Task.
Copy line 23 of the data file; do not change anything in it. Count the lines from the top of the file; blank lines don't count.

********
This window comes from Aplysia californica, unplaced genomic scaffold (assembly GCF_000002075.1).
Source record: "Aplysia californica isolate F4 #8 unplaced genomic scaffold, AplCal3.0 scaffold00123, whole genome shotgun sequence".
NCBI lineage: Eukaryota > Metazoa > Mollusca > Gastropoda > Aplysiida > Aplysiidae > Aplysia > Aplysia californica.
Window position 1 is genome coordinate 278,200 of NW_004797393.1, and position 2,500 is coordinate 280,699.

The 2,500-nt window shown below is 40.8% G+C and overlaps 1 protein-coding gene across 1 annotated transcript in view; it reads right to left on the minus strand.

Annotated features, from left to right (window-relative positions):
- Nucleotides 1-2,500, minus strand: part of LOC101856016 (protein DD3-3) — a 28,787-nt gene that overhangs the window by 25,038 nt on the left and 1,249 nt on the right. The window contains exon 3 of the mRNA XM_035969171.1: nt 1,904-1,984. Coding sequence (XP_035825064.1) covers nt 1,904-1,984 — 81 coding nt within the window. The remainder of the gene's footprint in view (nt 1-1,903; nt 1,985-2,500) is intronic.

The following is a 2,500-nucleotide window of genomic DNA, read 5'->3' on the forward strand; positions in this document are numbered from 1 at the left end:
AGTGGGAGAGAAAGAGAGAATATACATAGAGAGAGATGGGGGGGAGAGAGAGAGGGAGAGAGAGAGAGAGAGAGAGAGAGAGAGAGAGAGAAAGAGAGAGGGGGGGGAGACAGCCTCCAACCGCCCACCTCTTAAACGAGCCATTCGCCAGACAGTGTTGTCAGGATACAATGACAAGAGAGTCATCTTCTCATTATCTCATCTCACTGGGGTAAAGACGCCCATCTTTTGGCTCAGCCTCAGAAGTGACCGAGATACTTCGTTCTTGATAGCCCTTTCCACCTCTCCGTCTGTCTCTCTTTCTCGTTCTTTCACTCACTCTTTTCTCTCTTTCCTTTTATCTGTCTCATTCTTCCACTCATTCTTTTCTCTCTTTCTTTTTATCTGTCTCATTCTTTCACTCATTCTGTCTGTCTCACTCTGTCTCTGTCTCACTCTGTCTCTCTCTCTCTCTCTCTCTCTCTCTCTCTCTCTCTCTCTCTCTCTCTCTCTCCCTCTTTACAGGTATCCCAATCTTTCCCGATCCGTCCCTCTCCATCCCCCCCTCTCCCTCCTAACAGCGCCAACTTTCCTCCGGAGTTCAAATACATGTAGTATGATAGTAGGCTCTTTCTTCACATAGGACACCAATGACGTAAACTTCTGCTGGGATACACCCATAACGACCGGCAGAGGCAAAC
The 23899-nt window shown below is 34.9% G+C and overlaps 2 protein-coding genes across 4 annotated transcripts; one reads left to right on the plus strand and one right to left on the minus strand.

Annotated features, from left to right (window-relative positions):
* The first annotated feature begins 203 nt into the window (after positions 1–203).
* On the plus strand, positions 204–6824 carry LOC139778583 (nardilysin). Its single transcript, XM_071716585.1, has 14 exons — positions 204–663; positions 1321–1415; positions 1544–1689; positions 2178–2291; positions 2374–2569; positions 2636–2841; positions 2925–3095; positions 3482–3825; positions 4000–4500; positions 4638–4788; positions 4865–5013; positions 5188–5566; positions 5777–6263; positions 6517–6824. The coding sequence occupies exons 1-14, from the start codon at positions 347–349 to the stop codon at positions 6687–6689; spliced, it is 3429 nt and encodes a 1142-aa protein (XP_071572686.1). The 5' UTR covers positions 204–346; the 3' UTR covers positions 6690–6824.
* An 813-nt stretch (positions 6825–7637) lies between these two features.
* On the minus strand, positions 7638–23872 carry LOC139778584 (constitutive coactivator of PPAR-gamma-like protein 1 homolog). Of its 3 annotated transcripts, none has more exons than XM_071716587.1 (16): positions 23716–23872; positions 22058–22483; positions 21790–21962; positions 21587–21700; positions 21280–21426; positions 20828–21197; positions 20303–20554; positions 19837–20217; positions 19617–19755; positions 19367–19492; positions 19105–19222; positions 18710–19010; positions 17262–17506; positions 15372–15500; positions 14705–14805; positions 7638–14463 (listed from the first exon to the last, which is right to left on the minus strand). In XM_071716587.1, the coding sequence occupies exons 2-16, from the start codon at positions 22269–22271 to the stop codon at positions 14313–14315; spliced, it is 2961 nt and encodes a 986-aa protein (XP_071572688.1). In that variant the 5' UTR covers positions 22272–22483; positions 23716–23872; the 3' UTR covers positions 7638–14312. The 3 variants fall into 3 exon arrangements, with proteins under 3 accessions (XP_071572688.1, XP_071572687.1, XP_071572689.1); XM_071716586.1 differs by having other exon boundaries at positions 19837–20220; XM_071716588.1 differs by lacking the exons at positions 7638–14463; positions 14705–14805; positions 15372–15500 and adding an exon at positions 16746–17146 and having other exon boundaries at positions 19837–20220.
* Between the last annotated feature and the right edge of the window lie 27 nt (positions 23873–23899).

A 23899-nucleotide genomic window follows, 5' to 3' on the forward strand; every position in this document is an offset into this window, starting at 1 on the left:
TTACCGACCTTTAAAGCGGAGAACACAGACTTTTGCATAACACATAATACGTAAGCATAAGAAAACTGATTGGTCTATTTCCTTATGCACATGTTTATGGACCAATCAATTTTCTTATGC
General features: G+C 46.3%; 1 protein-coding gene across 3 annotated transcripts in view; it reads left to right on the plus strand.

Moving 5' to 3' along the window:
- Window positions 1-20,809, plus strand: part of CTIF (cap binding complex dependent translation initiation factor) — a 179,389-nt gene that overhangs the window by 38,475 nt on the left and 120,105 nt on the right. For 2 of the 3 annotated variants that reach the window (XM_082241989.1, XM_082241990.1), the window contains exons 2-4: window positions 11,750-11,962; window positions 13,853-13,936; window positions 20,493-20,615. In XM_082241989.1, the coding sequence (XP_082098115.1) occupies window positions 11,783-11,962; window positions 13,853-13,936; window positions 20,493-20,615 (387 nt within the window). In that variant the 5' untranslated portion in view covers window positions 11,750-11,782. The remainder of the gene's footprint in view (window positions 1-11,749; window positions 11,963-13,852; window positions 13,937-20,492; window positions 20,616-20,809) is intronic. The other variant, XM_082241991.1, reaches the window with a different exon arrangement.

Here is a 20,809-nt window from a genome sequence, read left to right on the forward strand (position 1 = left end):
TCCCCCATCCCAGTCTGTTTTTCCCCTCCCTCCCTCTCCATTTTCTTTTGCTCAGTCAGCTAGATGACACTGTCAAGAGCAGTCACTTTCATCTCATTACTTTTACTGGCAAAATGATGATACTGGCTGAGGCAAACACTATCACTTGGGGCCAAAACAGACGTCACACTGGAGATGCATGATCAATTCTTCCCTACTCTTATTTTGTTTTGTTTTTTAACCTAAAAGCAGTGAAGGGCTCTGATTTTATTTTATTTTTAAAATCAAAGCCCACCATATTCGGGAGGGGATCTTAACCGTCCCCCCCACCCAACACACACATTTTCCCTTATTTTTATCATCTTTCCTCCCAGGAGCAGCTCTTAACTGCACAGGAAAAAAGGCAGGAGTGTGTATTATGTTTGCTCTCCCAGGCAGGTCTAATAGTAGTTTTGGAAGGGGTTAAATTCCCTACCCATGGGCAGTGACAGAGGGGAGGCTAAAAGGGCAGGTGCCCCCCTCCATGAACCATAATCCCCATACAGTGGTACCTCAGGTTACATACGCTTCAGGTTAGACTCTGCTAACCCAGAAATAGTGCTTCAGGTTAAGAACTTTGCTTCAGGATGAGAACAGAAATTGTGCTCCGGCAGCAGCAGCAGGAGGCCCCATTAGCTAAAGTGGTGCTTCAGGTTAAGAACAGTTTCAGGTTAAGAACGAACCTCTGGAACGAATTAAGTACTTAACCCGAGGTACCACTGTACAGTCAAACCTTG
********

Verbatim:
TCCCCCATCCCAGTCTGTTTTTCCCCTCCCTCCCTCTCCATTTTCTTTTGCTCAGTCAGCTAGATGACACTGTCAAGAGCAGTCACTTTCATCTCATTACTTTTACTGGCAAAATGATGATACTGGCTGAGGCAAACACTATCACTTGGGGCCAAAACAGACGTCACACTGGAGATGCATGATCAATTCTTCCCTACTCTTATTTTGTTTTGTTTTTTAACCTAAAAGCAGTGAAGGGCTCTGATTTTATTTTATTTTTAAAATCAAAGCCCACCATATTCGGGAGGGGATCTTAACCGTCCCCCCCACCCAACACACACATTTTCCCTTATTTTTATCATCTTTCCTCCCAGGAGCAGCTCTTAACTGCACAGGAAAAAAGGCAGGAGTGTGTATTATGTTTGCTCTCCCAGGCAGGTCTAATAGTAGTTTTGGAAGGGGTTAAATTCCCTACCCATGGGCAGTGACAGAGGGGAGGCTAAAAGGGCAGGTGCCCCCCTCCATGAACCATAATCCCCATACAGTGGTACCTCAGGTTACATACGCTTCAGGTTAGACTCTGCTAACCCAGAAATAGTGCTTCAGGTTAAGAACTTTGCTTCAGGATGAGAACAGAAATTGTGCTCCGGCAGCAGCAGCAGGAGGCCCCATTAGCTAAAGTGGTGCTTCAGGTTAAGAACAGTTTCAGGTTAAGAACGAACCTCTGGAACGAATTAAGTACTTAACCCGAGGTACCACTGTACAGTCAAACCTTG